ICBM: Caregiver Relationship Predicts Post-Transplant Anxiety

Depression, anxiety reduced after liver transplant, but improvement is attenuated by emotional distance
By Monica Smith
HealthDay Reporter

THURSDAY, Aug. 12 (HealthDay News) -- Many patients with end-stage liver disease (ESLD) have less depression and anxiety after receiving a liver transplant, but this improvement is attenuated in individuals with emotionally distant caregiving relationships, according to research presented at the International Congress of Behavioral Medicine, held from Aug. 4 to 7 in Washington, D.C.

Anne Eshelman, Ph.D., of the Henry Ford Hospital in Detroit, and colleagues surveyed 74 patients with ESLD before liver transplant and six months' post-op, and asked their primary caregivers what degree of closeness they felt in their relationship.

The researchers found that caregivers reporting maximum closeness were in the majority (44 versus 30). Depression and anxiety decreased after transplant, but more so in the patients whose caregivers reported emotionally close relationships. Gender was a confounding variable, and further analysis suggested emotional closeness was more important for improvement in men than in women.

"For patients with ESLD, depression and anxiety decline sharply after liver transplant, but declines are attenuated for individuals with emotionally distant caregiving relationships. These findings suggest caregiving relationships as a target for psychotherapeutic intervention among patients with ESLD," the authors write.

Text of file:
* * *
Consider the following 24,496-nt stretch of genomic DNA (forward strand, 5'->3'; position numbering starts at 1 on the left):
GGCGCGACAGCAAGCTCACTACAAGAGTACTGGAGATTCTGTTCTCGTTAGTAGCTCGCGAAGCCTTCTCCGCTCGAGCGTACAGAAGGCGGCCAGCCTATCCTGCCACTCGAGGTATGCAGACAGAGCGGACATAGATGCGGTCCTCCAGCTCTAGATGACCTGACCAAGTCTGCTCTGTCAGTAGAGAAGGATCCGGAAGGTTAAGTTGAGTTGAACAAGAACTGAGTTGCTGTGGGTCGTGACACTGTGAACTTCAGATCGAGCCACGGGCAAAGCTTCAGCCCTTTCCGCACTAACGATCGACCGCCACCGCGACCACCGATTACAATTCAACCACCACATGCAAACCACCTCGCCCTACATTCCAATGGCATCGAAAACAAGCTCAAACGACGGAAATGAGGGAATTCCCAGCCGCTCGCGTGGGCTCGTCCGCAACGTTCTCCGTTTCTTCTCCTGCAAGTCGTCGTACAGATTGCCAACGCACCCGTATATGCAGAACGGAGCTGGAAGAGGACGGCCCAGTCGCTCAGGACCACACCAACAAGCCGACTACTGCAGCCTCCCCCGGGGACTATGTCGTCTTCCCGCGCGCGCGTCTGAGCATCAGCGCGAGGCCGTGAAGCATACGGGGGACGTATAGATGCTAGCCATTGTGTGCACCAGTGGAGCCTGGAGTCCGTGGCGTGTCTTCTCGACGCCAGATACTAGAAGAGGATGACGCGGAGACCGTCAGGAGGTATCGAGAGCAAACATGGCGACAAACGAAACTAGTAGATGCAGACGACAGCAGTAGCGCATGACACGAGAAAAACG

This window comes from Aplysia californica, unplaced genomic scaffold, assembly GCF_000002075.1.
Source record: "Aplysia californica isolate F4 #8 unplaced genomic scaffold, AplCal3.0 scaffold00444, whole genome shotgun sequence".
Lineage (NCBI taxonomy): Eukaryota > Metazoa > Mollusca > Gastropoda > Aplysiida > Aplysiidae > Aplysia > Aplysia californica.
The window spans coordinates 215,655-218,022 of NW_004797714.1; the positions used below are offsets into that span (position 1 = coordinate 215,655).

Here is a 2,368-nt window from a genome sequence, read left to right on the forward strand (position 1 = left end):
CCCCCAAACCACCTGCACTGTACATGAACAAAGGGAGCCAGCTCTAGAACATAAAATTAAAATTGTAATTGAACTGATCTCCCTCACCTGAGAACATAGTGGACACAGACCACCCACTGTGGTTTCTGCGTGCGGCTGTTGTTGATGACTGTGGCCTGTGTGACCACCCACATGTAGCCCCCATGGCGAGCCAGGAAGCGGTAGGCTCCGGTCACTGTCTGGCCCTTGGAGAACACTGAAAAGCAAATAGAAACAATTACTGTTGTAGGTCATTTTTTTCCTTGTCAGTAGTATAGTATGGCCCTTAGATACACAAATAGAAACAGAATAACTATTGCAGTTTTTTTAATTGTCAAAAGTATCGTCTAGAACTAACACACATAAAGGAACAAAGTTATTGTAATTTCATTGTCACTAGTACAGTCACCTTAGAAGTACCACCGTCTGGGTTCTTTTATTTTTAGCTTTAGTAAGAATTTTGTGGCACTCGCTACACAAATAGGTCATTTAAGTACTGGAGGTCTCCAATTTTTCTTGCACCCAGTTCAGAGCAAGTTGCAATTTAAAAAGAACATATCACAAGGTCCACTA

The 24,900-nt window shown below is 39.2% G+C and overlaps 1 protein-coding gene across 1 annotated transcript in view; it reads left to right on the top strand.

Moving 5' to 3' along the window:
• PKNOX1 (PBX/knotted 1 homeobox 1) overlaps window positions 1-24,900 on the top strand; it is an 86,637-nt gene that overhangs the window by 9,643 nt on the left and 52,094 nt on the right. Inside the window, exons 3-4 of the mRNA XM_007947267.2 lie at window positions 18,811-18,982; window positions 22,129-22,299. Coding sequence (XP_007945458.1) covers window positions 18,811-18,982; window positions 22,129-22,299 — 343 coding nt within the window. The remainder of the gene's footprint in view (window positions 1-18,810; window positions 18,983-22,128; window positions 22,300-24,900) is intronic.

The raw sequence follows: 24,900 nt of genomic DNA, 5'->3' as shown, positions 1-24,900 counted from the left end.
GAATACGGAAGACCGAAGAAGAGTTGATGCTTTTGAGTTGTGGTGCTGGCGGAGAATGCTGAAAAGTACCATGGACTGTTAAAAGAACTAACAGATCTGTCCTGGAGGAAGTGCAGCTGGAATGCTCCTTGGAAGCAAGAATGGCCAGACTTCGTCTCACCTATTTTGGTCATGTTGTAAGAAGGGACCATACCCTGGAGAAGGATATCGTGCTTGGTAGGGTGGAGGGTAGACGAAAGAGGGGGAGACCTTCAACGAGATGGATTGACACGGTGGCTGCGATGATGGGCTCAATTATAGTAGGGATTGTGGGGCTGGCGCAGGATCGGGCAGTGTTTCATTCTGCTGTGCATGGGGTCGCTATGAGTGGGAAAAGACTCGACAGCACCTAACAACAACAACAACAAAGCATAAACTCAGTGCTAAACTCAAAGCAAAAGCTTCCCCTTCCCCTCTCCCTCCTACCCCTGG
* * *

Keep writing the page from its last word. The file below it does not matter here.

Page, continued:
Press Release
More Information

Copyright © 2010 HealthDay. All rights reserved.

Powered by

jQuery UI Accordion - Default functionality

For life-long learning and continuing professional development, come to Lippincott's NursingCenter.

Nursing Jobs Plus
Featured Jobs
Recommended CE Articles

Blunt Chest Trauma
Journal of Trauma Nursing, November/December 2014
Expires: 12/31/2016 CE:2 $21.95


The School Age Child with Congenital Heart Disease
MCN, The American Journal of Maternal/Child Nursing, January/February 2015
Expires: 2/28/2017 CE:2.5 $24.95


Understanding multiple myeloma
Nursing Made Incredibly Easy!, January/February 2015
Expires: 2/28/2017 CE:2 $21.95


More CE Articles

Subscribe to Recommended CE

Recommended Nursing Articles

Comprehensive Care: Looking Beyond the Presenting Problem
Journal of Christian Nursing, January/March 2015
Free access will expire on March 2, 2015.


Pain and Alzheimer dementia: A largely unrecognized problem
Nursing Made Incredibly Easy!, January/February 2015
Free access will expire on February 16, 2015.


Glycemic control in hospitalized patients
Nursing2015 Critical Care, January 2015
Free access will expire on February 16, 2015.


More Recommended Articles

Subscribe to Recommended Articles

Evidence Based Practice Skin Care Network NursingCenter Quick Links What’s Trending Events